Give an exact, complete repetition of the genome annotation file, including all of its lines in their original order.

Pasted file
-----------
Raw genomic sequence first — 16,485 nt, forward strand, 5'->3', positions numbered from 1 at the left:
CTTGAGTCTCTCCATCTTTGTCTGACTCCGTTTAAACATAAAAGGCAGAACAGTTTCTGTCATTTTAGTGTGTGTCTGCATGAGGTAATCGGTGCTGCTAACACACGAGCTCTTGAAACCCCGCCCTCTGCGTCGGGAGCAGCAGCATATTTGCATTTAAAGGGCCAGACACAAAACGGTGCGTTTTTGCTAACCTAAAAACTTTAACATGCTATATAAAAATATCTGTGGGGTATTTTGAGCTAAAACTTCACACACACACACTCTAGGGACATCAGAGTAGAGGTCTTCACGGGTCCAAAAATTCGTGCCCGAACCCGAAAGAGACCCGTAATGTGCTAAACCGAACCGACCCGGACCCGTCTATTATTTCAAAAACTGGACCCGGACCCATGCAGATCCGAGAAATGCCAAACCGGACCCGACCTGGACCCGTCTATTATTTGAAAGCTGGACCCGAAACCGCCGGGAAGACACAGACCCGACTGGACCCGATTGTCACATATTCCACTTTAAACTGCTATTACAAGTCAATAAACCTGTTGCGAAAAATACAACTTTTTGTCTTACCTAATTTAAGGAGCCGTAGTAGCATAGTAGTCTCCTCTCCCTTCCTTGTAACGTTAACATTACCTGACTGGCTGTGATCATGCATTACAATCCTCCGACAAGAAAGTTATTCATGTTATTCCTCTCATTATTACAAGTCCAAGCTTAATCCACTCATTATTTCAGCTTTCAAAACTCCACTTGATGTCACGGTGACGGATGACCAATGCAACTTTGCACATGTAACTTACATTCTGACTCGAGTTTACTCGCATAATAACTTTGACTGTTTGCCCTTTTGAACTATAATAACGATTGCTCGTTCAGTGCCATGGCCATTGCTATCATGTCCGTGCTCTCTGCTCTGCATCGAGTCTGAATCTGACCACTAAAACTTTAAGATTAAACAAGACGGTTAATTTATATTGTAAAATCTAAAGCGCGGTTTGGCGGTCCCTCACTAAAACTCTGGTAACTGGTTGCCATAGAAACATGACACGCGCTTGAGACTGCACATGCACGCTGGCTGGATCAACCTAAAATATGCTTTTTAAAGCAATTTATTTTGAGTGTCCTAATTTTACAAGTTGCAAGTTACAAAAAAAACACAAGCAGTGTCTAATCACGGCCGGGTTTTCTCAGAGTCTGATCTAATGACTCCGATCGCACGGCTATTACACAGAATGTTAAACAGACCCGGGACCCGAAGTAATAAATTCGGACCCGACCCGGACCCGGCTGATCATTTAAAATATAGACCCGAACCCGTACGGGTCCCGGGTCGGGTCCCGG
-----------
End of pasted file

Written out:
Raw genomic sequence first — 16,485 nt, forward strand, 5'->3', positions numbered from 1 at the left:
CTTGAGTCTCTCCATCTTTGTCTGACTCCGTTTAAACATAAAAGGCAGAACAGTTTCTGTCATTTTAGTGTGTGTCTGCATGAGGTAATCGGTGCTGCTAACACACGAGCTCTTGAAACCCCGCCCTCTGCGTCGGGAGCAGCAGCATATTTGCATTTAAAGGGCCAGACACAAAACGGTGCGTTTTTGCTAACCTAAAAACTTTAACATGCTATATAAAAATATCTGTGGGGTATTTTGAGCTAAAACTTCACACACACACACTCTAGGGACATCAGAGTAGAGGTCTTCACGGGTCCAAAAATTCGTGCCCGAACCCGAAAGAGACCCGTAATGTGCTAAACCGAACCGACCCGGACCCGTCTATTATTTCAAAAACTGGACCCGGACCCATGCAGATCCGAGAAATGCCAAACCGGACCCGACCTGGACCCGTCTATTATTTGAAAGCTGGACCCGAAACCGCCGGGAAGACACAGACCCGACTGGACCCGATTGTCACATATTCCACTTTAAACTGCTATTACAAGTCAATAAACCTGTTGCGAAAAATACAACTTTTTGTCTTACCTAATTTAAGGAGCCGTAGTAGCATAGTAGTCTCCTCTCCCTTCCTTGTAACGTTAACATTACCTGACTGGCTGTGATCATGCATTACAATCCTCCGACAAGAAAGTTATTCATGTTATTCCTCTCATTATTACAAGTCCAAGCTTAATCCACTCATTATTTCAGCTTTCAAAACTCCACTTGATGTCACGGTGACGGATGACCAATGCAACTTTGCACATGTAACTTACATTCTGACTCGAGTTTACTCGCATAATAACTTTGACTGTTTGCCCTTTTGAACTATAATAACGATTGCTCGTTCAGTGCCATGGCCATTGCTATCATGTCCGTGCTCTCTGCTCTGCATCGAGTCTGAATCTGACCACTAAAACTTTAAGATTAAACAAGACGGTTAATTTATATTGTAAAATCTAAAGCGCGGTTTGGCGGTCCCTCACTAAAACTCTGGTAACTGGTTGCCATAGAAACATGACACGCGCTTGAGACTGCACATGCACGCTGGCTGGATCAACCTAAAATATGCTTTTTAAAGCAATTTATTTTGAGTGTCCTAATTTTACAAGTTGCAAGTTACAAAAAAAACACAAGCAGTGTCTAATCACGGCCGGGTTTTCTCAGAGTCTGATCTAATGACTCCGATCGCACGGCTATTACACAGAATGTTAAACAGACCCGGGACCCGAAGTAATAAATTCGGACCCGACCCGGACCCGGCTGATCATTTAAAATATAGACCCGAACCCGTACGGGTCCCGGGTCGGGTCCCGG